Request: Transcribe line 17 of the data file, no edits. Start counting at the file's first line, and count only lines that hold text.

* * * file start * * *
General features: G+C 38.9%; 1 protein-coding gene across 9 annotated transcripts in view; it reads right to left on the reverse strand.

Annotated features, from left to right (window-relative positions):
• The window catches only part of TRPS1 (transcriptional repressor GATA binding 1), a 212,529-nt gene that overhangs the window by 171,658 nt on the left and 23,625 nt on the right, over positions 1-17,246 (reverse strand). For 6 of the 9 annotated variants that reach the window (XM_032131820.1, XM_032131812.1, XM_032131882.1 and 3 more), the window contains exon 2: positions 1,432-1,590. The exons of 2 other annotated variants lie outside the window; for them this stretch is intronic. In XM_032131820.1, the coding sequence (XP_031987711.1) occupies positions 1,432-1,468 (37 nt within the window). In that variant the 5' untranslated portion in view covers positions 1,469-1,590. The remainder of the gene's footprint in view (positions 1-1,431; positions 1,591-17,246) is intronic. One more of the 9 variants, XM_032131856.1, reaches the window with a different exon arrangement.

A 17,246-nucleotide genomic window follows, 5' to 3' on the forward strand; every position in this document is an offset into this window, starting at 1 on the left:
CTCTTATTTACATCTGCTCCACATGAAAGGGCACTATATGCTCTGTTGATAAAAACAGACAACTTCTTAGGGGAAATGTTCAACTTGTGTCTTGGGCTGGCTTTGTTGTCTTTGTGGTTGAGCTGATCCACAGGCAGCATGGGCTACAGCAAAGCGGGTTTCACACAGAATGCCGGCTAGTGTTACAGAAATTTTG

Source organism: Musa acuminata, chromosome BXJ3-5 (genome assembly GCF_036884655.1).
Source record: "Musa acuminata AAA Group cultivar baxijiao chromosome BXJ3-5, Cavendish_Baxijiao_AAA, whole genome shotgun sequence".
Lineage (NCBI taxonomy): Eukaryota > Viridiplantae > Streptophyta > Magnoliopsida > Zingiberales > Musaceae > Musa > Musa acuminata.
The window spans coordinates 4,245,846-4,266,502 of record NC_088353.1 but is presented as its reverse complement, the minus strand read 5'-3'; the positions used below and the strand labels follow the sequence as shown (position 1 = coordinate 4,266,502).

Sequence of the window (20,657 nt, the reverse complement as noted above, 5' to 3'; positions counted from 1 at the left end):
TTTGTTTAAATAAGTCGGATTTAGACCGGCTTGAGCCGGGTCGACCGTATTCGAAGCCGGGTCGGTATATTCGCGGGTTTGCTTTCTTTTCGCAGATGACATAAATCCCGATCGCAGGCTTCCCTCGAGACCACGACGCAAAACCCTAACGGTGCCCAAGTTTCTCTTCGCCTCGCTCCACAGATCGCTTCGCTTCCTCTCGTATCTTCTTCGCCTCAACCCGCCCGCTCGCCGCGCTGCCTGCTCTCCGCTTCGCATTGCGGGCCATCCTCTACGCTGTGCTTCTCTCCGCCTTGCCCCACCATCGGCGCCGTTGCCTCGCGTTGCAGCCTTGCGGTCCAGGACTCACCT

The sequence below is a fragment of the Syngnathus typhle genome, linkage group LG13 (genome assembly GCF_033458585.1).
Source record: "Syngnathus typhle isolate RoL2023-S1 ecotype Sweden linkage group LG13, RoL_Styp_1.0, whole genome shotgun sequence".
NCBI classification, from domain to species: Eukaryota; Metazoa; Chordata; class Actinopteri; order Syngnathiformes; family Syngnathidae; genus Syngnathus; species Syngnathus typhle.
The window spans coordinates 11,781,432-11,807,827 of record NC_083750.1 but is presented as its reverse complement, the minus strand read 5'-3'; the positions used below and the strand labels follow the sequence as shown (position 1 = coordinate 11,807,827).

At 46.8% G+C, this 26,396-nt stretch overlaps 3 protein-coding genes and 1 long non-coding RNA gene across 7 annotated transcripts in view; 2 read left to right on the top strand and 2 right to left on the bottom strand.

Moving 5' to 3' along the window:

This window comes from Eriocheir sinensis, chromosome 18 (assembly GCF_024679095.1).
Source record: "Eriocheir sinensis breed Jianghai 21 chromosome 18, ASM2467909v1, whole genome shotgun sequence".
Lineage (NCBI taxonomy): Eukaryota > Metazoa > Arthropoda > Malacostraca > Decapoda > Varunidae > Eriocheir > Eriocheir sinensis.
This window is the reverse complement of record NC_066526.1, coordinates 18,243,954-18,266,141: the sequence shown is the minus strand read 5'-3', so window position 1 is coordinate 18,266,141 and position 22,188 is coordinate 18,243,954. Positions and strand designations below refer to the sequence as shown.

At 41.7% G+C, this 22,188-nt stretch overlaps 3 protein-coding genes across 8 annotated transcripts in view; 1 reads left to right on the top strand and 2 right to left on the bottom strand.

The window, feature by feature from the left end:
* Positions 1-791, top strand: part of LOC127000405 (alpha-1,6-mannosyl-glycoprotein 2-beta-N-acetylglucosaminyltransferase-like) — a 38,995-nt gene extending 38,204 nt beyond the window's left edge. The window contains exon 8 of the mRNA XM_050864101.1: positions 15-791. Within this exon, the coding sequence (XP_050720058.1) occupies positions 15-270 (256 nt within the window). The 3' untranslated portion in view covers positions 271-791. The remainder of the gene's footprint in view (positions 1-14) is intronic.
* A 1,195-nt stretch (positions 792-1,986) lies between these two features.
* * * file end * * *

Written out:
Moving 5' to 3' along the window: